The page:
Little details distinguish the early exchanges, without punishing any viewer who fails to notice: along with subtle differences in accounts, slightly different takes of scenes accompanying different testimonies, and even who is standing by Harlan when he blows out the candles on his cake varying each time we see it, we see one of the detectives able to give us extra background on Harlan and his work, through the amusing device of having him be a huge fan of the late man’s books. Unlike many of the 70’s films based on Agatha Christie novels, writer and director Rian Johnson has made it a priority to give all the cast ample time very early in the film’s running time, and to make them, as far as possible with such a large cast, as three-dimensional as possible.
On the level of plot and tone, the film gives one reasonably subtle hint early on that all will not quite turn out as it seems, but then seeks to avoid having the audience tie itself in knots trying to keep up. The story is kept logical, consistent and engaging. Importantly, it leads to a conclusion that doesn’t feel dropped in out of nowhere. When done badly, such exercises can lead to the killer being the last possible person you’d expect, then that reveal is followed by a tortuous retrofit of the events we have just seen. Although the hint referred to above is the one fairly big clue, it is more than possible to remember a number of moments in the film that were telling the audience who it may be. Blind alleys and red herrings are kept to a relative minimum, meaning the script is genuinely smart, without ever behaving like it knows it is smart. All of this is wrapped in a film that is extremely funny. Dialogue is sharp, and interplay between characters sparky and full of life.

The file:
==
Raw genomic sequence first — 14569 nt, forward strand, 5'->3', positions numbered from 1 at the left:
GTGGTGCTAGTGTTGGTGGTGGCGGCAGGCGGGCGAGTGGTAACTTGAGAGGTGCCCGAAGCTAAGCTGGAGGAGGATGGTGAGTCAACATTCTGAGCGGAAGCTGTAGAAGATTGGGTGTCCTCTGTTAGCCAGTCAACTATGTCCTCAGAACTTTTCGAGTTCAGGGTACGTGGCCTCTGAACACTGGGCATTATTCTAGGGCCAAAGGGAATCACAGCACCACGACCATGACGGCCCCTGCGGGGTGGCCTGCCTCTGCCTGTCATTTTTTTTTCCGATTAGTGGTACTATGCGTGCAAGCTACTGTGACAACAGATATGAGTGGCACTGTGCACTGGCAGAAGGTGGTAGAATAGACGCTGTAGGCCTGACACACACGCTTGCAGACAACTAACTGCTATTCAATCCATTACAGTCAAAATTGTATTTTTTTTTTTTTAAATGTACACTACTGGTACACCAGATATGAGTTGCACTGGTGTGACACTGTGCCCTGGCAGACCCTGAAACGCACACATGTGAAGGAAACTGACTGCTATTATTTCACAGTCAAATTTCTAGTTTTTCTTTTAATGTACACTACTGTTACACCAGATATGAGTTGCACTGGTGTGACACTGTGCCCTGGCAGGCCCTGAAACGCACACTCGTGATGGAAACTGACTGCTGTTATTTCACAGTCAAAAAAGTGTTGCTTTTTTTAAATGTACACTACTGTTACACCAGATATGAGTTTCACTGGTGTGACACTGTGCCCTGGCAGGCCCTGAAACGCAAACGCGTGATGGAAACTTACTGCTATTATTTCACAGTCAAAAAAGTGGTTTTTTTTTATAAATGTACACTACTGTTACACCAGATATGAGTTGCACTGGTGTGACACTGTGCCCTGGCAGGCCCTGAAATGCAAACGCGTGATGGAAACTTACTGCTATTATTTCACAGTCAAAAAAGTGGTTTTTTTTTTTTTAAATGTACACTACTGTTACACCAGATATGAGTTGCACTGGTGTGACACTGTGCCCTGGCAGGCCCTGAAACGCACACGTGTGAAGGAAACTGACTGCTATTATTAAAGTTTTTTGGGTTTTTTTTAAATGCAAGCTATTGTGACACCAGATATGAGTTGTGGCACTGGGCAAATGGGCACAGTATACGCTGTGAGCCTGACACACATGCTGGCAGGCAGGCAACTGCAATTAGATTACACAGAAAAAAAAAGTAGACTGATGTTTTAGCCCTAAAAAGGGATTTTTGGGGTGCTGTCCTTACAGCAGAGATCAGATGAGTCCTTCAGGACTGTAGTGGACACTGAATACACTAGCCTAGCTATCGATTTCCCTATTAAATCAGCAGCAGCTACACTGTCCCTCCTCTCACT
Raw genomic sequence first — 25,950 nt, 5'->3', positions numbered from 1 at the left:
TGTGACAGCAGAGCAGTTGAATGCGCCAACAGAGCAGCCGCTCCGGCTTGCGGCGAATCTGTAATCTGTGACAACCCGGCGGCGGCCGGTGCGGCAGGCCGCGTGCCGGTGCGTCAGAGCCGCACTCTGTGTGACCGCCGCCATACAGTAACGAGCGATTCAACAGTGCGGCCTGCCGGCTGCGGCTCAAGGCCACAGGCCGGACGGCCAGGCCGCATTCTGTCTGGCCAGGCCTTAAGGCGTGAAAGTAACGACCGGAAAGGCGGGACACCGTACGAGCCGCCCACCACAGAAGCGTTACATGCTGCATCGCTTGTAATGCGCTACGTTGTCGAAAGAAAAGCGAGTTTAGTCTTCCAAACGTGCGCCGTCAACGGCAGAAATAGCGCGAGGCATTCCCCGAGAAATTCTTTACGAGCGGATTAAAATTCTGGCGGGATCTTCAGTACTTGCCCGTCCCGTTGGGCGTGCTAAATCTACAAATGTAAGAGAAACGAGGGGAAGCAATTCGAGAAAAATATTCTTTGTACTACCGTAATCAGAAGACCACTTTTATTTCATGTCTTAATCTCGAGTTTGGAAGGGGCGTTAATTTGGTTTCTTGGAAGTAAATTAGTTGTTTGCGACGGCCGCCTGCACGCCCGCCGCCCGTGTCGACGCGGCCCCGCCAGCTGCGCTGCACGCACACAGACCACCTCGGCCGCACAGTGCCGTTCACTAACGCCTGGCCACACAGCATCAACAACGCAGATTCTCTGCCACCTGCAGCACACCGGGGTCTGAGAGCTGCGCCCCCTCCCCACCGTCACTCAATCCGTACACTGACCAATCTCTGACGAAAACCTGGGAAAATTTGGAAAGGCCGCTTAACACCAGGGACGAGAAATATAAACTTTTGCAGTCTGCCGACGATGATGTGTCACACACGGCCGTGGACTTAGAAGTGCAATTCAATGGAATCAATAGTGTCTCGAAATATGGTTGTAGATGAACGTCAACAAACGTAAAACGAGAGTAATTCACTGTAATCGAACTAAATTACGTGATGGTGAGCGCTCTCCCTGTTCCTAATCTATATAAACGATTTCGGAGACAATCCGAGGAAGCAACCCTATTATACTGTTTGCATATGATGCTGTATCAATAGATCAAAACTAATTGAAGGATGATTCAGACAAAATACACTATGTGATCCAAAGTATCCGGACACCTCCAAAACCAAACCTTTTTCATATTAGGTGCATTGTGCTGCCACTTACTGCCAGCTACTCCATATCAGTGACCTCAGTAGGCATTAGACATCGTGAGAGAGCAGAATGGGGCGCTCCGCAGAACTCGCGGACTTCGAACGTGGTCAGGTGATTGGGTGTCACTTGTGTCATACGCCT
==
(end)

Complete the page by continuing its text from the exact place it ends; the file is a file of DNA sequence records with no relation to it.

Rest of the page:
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The key strength of Knives Out is in how much fun the cast are having. Rian Johnson’s efforts to create rounded characters are repaid by a group that is clearly having a wonderful time with this, and none more so than Daniel Craig. Craig positively eats up the complex, layered, and often hilarious dialogue he is given, and shows a playfulness we’ve seen rarely from him. With genius detectives not being unusual in TV and cinema history, that Blanc arrives so distinctive in manner and method is a fine achievement. He is serious and business-like, but there is also something of the comedic about his tastes and mannerisms (Craig singing along to music in a car late in the film being a genuine highlight), without the authority of the character being undermined. With many of his scenes playing in close-up, it is impossible not to note the relish with which the actor is playing his part.
Knives Out is an energising experience, and a film that lingers in the mind for hours after viewing. Very little at the cinema this year has been this much fun to watch, or looked this much fun to make. With a throwback feel that combines a bit of Agatha Christie, a little Woody Allen, a touch of Robert Altman, the merest hint of Blake Edwards, and components that are pure Rian Johnson, this is a very fine film, and one that may just mark a decisive change of career direction both for Johnson and for Daniel Craig. It would be very welcome to see more from this particular detective.